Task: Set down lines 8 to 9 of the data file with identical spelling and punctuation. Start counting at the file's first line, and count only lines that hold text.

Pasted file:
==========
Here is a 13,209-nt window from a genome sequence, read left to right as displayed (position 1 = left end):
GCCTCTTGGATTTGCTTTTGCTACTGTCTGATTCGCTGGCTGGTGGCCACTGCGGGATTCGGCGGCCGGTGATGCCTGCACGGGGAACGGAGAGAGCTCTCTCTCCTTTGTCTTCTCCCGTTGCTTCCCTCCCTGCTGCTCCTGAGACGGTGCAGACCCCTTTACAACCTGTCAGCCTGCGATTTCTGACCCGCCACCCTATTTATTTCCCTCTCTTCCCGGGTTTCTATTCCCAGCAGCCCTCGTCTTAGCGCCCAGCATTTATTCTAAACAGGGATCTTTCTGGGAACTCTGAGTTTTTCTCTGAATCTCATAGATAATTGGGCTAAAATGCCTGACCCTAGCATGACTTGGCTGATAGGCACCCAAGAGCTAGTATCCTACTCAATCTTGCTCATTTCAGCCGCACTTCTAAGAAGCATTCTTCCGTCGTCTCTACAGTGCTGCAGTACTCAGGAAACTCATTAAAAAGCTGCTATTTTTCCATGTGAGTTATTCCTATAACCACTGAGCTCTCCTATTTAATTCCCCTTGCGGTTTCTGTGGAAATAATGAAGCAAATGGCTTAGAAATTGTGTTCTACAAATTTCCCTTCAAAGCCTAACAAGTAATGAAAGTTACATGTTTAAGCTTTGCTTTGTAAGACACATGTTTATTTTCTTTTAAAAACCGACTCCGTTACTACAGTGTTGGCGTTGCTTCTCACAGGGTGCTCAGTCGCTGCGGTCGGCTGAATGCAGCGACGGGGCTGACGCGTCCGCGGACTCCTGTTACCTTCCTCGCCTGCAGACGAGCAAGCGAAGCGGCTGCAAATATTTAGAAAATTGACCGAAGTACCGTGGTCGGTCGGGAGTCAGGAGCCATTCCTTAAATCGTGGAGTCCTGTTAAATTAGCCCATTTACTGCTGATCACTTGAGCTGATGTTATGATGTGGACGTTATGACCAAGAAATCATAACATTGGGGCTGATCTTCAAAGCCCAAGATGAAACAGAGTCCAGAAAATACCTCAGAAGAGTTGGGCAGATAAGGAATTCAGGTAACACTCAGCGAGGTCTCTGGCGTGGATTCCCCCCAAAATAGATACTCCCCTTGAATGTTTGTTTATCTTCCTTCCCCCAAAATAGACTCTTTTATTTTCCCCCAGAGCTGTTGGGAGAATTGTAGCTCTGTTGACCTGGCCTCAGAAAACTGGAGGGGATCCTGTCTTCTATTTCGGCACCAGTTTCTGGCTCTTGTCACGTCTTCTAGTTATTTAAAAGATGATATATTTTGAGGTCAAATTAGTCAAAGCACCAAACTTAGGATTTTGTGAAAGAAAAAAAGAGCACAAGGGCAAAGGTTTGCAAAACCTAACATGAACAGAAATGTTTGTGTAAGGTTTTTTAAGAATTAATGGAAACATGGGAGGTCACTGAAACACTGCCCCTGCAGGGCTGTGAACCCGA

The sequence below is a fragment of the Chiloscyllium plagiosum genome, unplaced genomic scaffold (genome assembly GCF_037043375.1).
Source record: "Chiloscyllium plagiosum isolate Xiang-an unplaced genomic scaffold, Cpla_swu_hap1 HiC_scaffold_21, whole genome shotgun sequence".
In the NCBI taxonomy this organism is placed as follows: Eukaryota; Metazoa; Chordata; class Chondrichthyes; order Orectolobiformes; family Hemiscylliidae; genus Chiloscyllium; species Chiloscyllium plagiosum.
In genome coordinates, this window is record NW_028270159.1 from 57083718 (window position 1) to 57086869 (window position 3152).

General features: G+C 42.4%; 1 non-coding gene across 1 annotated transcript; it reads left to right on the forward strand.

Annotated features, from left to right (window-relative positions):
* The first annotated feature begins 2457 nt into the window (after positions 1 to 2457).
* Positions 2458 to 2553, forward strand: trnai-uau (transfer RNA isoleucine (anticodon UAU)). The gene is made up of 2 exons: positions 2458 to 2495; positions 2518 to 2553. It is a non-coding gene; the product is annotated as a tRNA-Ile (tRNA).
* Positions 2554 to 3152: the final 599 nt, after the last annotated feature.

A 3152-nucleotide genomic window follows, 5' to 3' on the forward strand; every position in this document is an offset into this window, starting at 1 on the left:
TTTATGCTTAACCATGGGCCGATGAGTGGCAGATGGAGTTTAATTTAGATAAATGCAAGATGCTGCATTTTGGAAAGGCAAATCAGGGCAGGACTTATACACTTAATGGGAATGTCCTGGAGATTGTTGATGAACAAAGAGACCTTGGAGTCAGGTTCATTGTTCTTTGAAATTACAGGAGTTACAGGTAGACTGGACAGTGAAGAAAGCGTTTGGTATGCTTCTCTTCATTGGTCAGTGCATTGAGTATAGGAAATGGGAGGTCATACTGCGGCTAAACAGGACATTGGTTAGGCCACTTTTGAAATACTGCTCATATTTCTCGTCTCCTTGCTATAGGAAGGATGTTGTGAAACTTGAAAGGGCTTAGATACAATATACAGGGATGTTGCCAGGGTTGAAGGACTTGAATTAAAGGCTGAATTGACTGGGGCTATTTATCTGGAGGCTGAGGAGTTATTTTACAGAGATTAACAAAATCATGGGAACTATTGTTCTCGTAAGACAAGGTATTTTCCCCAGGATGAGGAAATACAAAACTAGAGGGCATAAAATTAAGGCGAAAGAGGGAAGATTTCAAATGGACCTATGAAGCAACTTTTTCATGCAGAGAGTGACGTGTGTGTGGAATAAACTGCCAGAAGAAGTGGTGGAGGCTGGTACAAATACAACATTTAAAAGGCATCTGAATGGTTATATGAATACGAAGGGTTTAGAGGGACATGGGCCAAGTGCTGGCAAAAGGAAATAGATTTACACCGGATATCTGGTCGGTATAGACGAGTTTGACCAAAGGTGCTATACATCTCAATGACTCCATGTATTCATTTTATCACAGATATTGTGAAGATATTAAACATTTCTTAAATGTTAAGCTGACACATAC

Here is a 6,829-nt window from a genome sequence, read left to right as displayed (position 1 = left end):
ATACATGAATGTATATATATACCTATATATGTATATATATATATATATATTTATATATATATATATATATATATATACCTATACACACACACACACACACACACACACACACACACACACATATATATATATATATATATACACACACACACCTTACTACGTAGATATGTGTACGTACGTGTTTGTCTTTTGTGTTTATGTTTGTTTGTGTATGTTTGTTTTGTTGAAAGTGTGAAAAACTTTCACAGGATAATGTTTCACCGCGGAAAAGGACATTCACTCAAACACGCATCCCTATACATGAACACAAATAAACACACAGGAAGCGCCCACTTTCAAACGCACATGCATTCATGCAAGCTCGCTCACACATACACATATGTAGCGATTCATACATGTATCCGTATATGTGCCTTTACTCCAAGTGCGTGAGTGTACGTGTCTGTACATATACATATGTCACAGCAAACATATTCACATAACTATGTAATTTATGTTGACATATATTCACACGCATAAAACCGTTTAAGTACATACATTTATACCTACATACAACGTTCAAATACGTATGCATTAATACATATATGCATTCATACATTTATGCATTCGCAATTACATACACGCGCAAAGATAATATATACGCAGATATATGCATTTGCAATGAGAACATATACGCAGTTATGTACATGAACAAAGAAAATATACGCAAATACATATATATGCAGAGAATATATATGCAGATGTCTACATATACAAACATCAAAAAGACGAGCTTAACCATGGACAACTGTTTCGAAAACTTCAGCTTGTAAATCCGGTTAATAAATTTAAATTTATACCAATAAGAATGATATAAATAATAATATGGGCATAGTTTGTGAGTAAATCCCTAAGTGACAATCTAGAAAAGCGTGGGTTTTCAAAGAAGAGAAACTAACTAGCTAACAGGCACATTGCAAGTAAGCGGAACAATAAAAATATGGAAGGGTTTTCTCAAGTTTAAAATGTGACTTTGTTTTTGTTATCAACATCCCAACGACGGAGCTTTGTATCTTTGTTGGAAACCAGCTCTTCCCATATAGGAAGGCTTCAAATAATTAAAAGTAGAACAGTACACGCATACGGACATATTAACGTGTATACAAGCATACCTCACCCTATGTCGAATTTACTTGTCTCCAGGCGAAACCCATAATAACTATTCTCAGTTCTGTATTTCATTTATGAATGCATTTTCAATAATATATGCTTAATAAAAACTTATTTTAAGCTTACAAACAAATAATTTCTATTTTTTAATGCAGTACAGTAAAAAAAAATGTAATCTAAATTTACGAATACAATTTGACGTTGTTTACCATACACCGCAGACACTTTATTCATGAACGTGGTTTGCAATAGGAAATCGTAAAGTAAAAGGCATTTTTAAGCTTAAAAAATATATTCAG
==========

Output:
Annotated features, from left to right (window-relative positions):
* The first annotated feature begins 2457 nt into the window (after positions 1 to 2457).